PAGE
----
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O'Regan to visit Cat Lake First Nation at request of community's chief

Cat Lake is about 400 kilometres north of Thunder Bay
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Indigenous Services Minister Seamus O'Regan addresses the media following a swearing in ceremony at Rideau Hall in Ottawa on January 14, 2019. Indigenous Services Minister Seamus O'Regan says he will visit a northern Ontario First Nation to examine its housing situation at the request of the community's chief. O'Regan spoke to the chief of Cat Lake First Nation earlier Friday and the two agreed on an action plan that includes speeding up the delivery of materials to complete a seven-unit housing complex and for other repairs and new construction. THE CANADIAN PRESS/Adrian Wyld

OTTAWA — Indigenous Services Minister Seamus O'Regan says he will visit a northern Ontario First Nation to see its housing situation at the request of the community's chief.

O'Regan spoke to the chief of Cat Lake First Nation Friday and the two agreed on a plan that includes speeding up the delivery of materials to complete a seven-unit housing complex, for other repairs, and for new construction.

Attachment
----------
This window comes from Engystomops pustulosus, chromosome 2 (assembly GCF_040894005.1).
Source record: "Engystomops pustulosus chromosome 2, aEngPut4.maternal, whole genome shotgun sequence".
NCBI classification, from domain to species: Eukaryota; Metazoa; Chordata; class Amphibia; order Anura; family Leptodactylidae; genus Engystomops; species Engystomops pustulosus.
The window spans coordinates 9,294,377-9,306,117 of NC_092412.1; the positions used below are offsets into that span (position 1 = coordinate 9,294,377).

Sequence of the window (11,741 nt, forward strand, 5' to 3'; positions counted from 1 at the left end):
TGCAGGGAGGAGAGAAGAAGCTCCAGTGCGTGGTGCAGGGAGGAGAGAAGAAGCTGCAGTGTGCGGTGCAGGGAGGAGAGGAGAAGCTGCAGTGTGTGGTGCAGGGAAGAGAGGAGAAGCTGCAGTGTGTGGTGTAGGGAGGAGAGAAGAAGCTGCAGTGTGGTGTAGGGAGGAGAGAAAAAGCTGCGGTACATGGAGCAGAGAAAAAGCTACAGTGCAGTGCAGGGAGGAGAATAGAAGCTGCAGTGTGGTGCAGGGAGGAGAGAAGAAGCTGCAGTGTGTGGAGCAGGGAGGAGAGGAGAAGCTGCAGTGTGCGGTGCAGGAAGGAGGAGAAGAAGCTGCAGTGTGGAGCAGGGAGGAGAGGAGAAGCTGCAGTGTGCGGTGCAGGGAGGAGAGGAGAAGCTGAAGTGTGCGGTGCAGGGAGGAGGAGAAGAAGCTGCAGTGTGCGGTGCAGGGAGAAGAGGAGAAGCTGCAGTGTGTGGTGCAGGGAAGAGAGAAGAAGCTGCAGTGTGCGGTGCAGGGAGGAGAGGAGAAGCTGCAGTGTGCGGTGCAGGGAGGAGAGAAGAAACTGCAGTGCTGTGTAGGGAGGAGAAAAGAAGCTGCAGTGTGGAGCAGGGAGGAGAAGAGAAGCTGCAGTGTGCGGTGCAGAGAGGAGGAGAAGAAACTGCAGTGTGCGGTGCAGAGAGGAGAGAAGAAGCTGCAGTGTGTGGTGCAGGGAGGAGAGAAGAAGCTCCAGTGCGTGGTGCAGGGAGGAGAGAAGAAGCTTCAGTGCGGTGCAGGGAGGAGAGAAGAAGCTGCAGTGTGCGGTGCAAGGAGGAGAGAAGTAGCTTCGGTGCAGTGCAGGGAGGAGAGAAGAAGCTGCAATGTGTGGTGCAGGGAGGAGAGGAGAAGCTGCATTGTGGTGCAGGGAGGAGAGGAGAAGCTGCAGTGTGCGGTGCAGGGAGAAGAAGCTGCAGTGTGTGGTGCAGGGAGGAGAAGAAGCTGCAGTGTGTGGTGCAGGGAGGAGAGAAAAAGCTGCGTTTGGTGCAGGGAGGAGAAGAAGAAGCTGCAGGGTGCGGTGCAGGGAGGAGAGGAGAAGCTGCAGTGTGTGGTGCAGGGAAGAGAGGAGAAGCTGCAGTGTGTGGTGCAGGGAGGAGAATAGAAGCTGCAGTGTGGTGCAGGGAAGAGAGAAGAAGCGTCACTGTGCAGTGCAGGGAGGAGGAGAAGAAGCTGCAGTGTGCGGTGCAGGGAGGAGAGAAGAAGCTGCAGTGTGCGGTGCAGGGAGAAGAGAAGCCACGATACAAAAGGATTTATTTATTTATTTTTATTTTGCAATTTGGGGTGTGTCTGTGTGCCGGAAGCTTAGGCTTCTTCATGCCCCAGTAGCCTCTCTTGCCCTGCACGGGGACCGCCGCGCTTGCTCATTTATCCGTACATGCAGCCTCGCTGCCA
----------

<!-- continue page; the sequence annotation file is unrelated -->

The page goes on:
His department also says the plan includes a commitment to ensure a winter road is maintained regularly to maintain access to the remote community for as long as possible this season.

Cat Lake is about 400 kilometres north of Thunder Bay.

Before going to the community, O'Regan says he will take up a request from Assembly of First Nations National Chief Perry Bellegarde to meet in Thunder Bay with Cat Lake's chief.

Ontario NDP MP Charlie Angus recently went to the community with provincial legislator Sol Mamakwa. Angus said what they witnessed was a total breakdown of public health, with families living amid toxic levels of mould.

He also says they saw children living with chronic medical conditions like bronchitis, rashes and pneumonia. 

O'Regan says he will remain in close contact with the chief, adding it will be good to see the conditions in the community first-hand during his upcoming visit.

"We both agreed I should head up to Cat Lake when we've got some definite progress happening on the ground that he and I can look at together and if we need to tweak it to make sure it meets the needs of the community, then we can do that," he said in an interview.

He also says his department will support an independent community medical assessment of health issues, if the chief and council wish to have one.

The Canadian Press




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